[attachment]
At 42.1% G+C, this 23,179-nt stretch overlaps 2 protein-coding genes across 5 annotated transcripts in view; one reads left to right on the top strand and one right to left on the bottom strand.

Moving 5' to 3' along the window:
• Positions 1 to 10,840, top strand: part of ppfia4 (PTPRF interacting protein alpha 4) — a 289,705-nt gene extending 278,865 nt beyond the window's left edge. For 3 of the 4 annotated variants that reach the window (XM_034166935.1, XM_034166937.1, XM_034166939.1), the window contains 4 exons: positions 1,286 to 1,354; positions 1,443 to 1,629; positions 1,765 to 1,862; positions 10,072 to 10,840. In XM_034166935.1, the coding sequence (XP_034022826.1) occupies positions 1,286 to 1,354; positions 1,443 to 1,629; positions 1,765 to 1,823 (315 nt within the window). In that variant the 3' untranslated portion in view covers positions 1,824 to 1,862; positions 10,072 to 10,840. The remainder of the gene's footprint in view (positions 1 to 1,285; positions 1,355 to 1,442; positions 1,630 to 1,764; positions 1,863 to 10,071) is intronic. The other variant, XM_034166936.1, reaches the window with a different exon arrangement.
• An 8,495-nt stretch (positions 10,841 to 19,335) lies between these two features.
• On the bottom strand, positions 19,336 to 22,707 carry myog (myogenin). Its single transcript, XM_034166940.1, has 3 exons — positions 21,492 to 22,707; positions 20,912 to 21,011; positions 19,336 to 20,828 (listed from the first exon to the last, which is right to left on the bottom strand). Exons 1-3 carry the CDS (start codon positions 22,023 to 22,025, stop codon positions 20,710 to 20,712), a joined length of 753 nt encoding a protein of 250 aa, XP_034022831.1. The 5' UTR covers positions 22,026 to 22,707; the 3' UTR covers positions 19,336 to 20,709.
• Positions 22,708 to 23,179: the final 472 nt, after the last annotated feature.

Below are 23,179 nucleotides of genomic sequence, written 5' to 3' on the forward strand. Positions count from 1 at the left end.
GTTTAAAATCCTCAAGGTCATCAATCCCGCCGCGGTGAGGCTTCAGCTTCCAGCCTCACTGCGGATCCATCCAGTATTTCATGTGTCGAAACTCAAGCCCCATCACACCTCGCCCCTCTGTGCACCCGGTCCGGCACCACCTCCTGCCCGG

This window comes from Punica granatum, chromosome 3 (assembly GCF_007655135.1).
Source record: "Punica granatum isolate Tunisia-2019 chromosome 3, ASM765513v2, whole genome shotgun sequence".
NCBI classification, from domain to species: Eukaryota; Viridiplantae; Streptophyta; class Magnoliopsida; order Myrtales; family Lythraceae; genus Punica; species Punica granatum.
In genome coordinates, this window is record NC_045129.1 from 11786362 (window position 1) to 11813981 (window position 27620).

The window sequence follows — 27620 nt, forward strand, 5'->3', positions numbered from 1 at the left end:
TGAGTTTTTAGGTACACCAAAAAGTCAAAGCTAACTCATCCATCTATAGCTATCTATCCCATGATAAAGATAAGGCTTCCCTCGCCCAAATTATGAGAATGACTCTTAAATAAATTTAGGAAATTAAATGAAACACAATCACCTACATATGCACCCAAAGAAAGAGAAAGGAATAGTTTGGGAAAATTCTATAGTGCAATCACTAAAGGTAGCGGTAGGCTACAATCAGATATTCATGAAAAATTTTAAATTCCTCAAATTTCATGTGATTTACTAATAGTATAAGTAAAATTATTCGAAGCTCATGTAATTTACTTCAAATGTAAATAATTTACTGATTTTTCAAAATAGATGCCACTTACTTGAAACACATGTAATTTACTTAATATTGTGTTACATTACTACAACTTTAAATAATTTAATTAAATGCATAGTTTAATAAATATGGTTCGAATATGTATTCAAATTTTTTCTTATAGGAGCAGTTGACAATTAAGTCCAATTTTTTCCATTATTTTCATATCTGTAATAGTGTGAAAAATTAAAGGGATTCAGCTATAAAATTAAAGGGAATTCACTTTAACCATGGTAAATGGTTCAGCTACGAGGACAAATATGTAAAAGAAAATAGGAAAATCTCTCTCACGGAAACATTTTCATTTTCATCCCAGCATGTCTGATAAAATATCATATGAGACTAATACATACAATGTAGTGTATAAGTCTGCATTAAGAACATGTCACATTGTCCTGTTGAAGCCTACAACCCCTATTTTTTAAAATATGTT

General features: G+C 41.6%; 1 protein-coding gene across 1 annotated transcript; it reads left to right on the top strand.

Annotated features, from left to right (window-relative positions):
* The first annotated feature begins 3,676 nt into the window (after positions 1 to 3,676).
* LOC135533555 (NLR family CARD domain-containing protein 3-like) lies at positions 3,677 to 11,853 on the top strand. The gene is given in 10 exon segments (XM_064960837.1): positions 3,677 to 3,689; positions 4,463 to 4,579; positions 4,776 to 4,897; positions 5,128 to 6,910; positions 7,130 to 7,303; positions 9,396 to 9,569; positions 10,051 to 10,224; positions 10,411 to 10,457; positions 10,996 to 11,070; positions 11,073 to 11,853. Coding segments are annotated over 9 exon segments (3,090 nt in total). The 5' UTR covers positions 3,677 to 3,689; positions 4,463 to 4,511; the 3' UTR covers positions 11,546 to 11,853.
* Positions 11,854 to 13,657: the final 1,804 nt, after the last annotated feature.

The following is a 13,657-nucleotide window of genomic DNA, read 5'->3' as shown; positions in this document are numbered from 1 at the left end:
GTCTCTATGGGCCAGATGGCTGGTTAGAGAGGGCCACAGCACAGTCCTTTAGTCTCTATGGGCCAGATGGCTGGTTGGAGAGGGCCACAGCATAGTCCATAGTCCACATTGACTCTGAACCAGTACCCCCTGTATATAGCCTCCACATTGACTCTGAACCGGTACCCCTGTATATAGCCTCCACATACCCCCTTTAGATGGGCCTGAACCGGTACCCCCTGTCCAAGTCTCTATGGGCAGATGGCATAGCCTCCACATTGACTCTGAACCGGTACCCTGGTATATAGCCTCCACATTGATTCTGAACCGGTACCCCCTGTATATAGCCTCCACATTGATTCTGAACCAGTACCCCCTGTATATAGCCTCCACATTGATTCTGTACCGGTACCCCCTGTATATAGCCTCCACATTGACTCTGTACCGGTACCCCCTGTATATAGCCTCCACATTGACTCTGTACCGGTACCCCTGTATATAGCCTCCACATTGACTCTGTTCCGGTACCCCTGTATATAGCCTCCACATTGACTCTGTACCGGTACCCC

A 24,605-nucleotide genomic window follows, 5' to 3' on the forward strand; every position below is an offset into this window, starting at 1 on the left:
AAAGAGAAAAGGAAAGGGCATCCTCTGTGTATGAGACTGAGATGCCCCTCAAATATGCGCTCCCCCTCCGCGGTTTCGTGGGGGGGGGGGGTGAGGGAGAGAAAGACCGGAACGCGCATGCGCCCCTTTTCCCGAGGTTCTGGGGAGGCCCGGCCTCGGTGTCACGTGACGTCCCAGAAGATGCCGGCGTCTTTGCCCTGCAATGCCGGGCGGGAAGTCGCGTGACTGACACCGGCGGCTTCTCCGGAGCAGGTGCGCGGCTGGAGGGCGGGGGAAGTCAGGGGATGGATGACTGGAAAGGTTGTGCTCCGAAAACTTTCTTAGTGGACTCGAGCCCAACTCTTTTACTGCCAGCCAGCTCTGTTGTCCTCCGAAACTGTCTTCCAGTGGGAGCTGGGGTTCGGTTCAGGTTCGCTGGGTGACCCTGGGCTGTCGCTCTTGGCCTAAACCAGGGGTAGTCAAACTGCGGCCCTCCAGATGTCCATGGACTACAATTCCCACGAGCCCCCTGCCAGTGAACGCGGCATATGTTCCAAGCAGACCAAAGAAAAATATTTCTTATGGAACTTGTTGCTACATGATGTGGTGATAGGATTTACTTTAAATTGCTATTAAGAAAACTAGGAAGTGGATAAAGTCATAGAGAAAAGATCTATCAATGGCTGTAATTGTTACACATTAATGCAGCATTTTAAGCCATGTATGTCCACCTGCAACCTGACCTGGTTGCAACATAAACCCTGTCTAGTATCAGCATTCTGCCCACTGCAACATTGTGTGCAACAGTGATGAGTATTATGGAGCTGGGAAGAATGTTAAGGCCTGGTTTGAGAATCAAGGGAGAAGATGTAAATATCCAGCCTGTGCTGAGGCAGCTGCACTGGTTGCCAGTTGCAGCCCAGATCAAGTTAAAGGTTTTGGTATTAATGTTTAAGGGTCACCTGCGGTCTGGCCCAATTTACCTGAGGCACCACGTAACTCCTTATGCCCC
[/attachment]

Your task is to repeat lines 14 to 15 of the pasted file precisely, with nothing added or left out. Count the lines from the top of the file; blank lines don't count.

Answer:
TGAGTTTTTAGGTACACCAAAAAGTCAAAGCTAACTCATCCATCTATAGCTATCTATCCCATGATAAAGATAAGGCTTCCCTCGCCCAAATTATGAGAATGACTCTTAAATAAATTTAGGAAATTAAATGAAACACAATCACCTACATATGCACCCAAAGAAAGAGAAAGGAATAGTTTGGGAAAATTCTATAGTGCAATCACTAAAGGTAGCGGTAGGCTACAATCAGATATTCATGAAAAATTTTAAATTCCTCAAATTTCATGTGATTTACTAATAGTATAAGTAAAATTATTCGAAGCTCATGTAATTTACTTCAAATGTAAATAATTTACTGATTTTTCAAAATAGATGCCACTTACTTGAAACACATGTAATTTACTTAATATTGTGTTACATTACTACAACTTTAAATAATTTAATTAAATGCATAGTTTAATAAATATGGTTCGAATATGTATTCAAATTTTTTCTTATAGGAGCAGTTGACAATTAAGTCCAATTTTTTCCATTATTTTCATATCTGTAATAGTGTGAAAAATTAAAGGGATTCAGCTATAAAATTAAAGGGAATTCACTTTAACCATGGTAAATGGTTCAGCTACGAGGACAAATATGTAAAAGAAAATAGGAAAATCTCTCTCACGGAAACATTTTCATTTTCATCCCAGCATGTCTGATAAAATATCATATGAGACTAATACATACAATGTAGTGTATAAGTCTGCATTAAGAACATGTCACATTGTCCTGTTGAAGCCTACAACCCCTATTTTTTAAAATATGTT

General features: G+C 41.6%; 1 protein-coding gene across 1 annotated transcript; it reads left to right on the top strand.